Business valuation is an important process for small and large companies alike, offering owners and prospective buyers an objective method by which to appraise the worth of a business entity. Financial experts use a range of tools and techniques to determine the value of a company, which help them formulate selling prices, set the terms of mergers and acquisitions, and anticipate future earnings.

While revenues are a major factor in the process, they do not always provide a complete picture of a business's overall value. For example, investors must consider the potential that a publicly traded company has in addition to its present economic standing, otherwise their investment decisions would be limited to present market conditions. By looking at all aspects of a business, investors can balance the risks against the possibility of high returns down the line, which can be achieved through the calculation of objective measures such as capital structure analysis and earnings prospects.

Of course, valuation measures are equally important for business owners who want to understand the ins and outs of their finances. Typically, potential buyers and investors will turn to a company's financial statements to assess its value, meaning disclosures such as: Read more at MICROBILT


MaxDecisions, Inc. Receives Metro2 Certification from CDIA (Consumer Data Industry Association)

Plano, TX (Jan 4th, 2019) - For Immediate Release - MaxDecicisons Inc., is a leader in analytics and predictive modelling and performance marketing, today announced today that it has received Metro2 certification from CDIA (Consumer Data Industry Association). The combination of our analytics, portfolio management report and Metro2 Credit Reporting capabilities make it easier for lenders and financial institutions to report accurate representations of consumer payment behaviours to major credit bureaus.

"I am excited that our team has passed rigorous training and testing from CDIA to further assist our clients with confidence and accuracy needed when interacting with Consumer Credit Bureaus, " said Timothy Li, CEO of MaxDecisions, Inc.

Lending is a highly regulated activity with regulatory oversights from the state, federal level. The often overlooked credit bureau reporting process is also regulated by Fair Credit Report Act - FCRA.

Lenders often need help interims of understanding it's own data structure from industry standards Loan Mangement Systems as well as the data structure needed to report to credit bureaus in the Metro2 format.

MaxDecisions has developed algorithms and software to translate often difficult data structures into reportable Metro2 formats for all credit bureaus. We make this process painless and cost-effective. Read more at MAXDECISIONS


A quarter of Americans expect to die in debt

Americans who are in debt don't have an optimistic view of the future.

In fact, nearly two-thirds of Americans in debt don't know when, or if, they will ever completely pay off their debt - including 25% of debtors who expect to die in debt, according to a new survey from

The debt pessimism isn't constant across age groups, however, and 35% of Americans overall believe they will pay off their debt at some point in life.

Millennials were the most optimistic generation when it came to paying off their debt, with only about 20% of respondents indicating they would never be debt-free. The opposite was true for the Silent Generation, defined as those above age 73, which indicated a larger percentage, about 30% believed they were destined to die in the red.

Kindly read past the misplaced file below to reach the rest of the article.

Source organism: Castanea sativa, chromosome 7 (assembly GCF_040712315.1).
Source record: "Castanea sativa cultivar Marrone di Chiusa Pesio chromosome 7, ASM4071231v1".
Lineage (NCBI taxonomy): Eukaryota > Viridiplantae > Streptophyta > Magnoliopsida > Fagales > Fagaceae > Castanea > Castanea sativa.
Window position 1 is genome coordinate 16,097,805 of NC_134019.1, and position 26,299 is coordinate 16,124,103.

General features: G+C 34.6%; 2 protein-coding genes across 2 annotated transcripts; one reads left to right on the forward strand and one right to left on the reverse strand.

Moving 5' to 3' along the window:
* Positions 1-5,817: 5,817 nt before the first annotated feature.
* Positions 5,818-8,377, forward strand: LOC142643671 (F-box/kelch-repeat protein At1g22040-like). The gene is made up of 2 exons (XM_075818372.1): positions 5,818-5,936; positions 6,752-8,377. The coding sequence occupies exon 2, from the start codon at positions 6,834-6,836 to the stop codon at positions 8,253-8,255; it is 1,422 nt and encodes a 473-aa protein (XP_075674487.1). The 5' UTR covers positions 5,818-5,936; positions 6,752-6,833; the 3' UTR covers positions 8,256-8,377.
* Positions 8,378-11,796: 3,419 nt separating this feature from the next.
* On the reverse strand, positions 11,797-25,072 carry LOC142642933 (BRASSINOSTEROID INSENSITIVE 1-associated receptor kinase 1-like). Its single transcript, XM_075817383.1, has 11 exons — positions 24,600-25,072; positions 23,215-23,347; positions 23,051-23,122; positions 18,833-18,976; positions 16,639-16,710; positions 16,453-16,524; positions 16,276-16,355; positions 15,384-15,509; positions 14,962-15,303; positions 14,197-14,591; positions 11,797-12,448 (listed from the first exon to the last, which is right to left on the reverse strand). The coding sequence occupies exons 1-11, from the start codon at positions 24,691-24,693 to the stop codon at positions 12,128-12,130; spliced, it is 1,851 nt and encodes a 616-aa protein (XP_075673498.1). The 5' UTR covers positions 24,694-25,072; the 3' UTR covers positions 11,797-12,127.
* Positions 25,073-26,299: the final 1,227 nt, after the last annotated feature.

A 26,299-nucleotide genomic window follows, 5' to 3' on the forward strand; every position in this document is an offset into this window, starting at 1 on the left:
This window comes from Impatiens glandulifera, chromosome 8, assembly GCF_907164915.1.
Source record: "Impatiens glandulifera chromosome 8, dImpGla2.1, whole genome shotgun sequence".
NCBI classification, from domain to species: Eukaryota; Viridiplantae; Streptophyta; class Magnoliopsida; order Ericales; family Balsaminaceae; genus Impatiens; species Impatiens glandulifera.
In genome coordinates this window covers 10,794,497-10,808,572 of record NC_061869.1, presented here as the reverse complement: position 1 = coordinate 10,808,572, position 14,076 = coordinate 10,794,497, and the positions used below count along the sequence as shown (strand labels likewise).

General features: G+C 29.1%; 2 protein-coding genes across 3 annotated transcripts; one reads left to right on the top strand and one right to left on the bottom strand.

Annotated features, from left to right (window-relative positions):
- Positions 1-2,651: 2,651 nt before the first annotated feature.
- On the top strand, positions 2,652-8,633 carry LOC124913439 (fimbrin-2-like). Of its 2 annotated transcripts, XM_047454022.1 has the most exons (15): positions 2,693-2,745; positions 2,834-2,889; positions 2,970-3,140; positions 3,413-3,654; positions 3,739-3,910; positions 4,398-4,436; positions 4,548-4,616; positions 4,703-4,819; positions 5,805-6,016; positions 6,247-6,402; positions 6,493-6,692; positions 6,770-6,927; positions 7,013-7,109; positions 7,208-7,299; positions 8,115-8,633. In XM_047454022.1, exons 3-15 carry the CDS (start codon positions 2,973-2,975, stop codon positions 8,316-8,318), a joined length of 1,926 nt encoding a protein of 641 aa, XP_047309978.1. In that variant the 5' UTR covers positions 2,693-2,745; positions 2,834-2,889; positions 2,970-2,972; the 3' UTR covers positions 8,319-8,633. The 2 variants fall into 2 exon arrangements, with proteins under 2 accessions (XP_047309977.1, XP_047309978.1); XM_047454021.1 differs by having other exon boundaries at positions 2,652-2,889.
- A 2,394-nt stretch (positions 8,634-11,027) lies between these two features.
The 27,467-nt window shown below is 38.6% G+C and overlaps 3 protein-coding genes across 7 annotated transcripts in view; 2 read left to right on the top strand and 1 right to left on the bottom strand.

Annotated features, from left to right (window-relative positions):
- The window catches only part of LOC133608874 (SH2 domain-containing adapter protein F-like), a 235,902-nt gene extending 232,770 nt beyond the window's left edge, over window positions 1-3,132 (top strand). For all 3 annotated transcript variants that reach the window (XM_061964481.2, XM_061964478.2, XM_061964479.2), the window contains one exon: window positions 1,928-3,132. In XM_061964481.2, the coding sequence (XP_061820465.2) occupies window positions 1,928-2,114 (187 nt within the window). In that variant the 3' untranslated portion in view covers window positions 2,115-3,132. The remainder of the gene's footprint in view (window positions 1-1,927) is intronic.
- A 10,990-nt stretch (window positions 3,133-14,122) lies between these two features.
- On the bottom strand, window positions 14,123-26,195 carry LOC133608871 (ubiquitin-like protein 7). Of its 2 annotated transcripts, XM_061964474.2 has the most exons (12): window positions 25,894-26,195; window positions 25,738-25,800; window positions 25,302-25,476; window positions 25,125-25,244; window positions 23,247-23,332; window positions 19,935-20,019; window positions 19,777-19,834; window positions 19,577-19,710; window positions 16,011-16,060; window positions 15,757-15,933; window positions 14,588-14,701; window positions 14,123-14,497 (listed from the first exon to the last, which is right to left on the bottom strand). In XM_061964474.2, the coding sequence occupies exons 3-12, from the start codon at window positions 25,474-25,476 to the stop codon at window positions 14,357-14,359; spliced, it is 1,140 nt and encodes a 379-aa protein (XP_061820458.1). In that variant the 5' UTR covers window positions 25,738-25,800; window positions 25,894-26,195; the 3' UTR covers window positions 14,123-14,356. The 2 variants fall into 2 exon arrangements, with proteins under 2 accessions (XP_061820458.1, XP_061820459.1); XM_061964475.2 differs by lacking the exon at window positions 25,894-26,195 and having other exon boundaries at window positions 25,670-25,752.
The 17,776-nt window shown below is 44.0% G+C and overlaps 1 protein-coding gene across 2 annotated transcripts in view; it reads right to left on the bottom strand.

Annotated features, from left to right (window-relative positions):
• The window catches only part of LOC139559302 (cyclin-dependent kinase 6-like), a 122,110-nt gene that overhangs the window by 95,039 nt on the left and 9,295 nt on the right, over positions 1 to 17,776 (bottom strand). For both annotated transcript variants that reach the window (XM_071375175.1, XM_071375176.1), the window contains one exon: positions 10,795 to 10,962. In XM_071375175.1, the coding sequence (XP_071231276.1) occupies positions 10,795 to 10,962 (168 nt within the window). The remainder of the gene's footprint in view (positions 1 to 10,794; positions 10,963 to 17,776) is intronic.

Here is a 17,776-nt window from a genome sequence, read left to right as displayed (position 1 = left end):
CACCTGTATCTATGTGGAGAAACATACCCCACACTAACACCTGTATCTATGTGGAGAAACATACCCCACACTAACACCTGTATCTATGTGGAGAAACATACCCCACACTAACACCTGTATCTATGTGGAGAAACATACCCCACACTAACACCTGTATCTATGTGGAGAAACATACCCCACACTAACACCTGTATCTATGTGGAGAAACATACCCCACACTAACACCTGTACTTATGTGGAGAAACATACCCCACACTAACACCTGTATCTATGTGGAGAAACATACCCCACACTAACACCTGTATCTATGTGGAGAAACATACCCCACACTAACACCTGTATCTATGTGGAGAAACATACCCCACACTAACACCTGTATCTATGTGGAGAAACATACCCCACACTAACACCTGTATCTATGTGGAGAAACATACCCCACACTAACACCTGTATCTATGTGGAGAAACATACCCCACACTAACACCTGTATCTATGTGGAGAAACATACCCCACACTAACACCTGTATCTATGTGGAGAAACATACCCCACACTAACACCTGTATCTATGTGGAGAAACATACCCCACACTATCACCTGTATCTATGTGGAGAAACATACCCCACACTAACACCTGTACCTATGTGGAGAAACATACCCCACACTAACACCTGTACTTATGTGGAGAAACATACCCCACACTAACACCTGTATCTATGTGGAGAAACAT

Strangely, households with less income indicated they believed they would pay debt off sooner, according to the survey. Households with total income below $50,000 listed 47 as the average age they would be debt-free compared to age 55 for households with total income above $50,000.
Read more at YAHOO FINANCE


'Tribal Immunity' may no longer be a get-out-of-jail free card for payday lenders. by Leslie Bailey

Payday lenders are nothing if not creative in their quest to operate outside the bounds of the law. As we've reported before, an increasing number of online payday lenders have recently sought affiliations with Native American tribes in an effort to take advantage of the tribes' special legal status as sovereign nations. The reason is clear: genuine tribal businesses are entitled to "tribal immunity," meaning they can't be sued. If a payday lender can shield itself with tribal immunity, it can keep making loans with illegally-high interest rates without being held accountable for breaking state usury laws.

Despite the increasing emergence of "tribal lending," there was no publicly-available study of the relationships between lenders and tribes-until now. Public Justice is pleased to announce the publication of a comprehensive, first-of-its kind report that explores both the public face of tribal lending and the behind-the-scenes arrangements. Funded by Silicon Valley Community Foundation, the 200-page report is entitled "Stretching the Envelope of Tribal Sovereign Immunity?: An Investigation of the Relationships Between Online Payday Lenders and Native American Tribes." In the report, we set out to analyze every available source of information that could shed light on the relationships-both claimed and actual-between payday lenders and tribes, based on information from court records, payday loan websites, investigative reports, tribal member statements, and many other sources. We followed every lead, identifying and analyzing trends along the way, to present a comprehensive picture of the industry that would allow examination from several different angles. It's our hope that this report will be a helpful tool for lawmakers, policymakers, consumer advocates, journalists, researchers, and state, federal, and tribal officials interested in finding solutions to the economic injustices that result from predatory lending. Read more at PUBLIC JUSTICE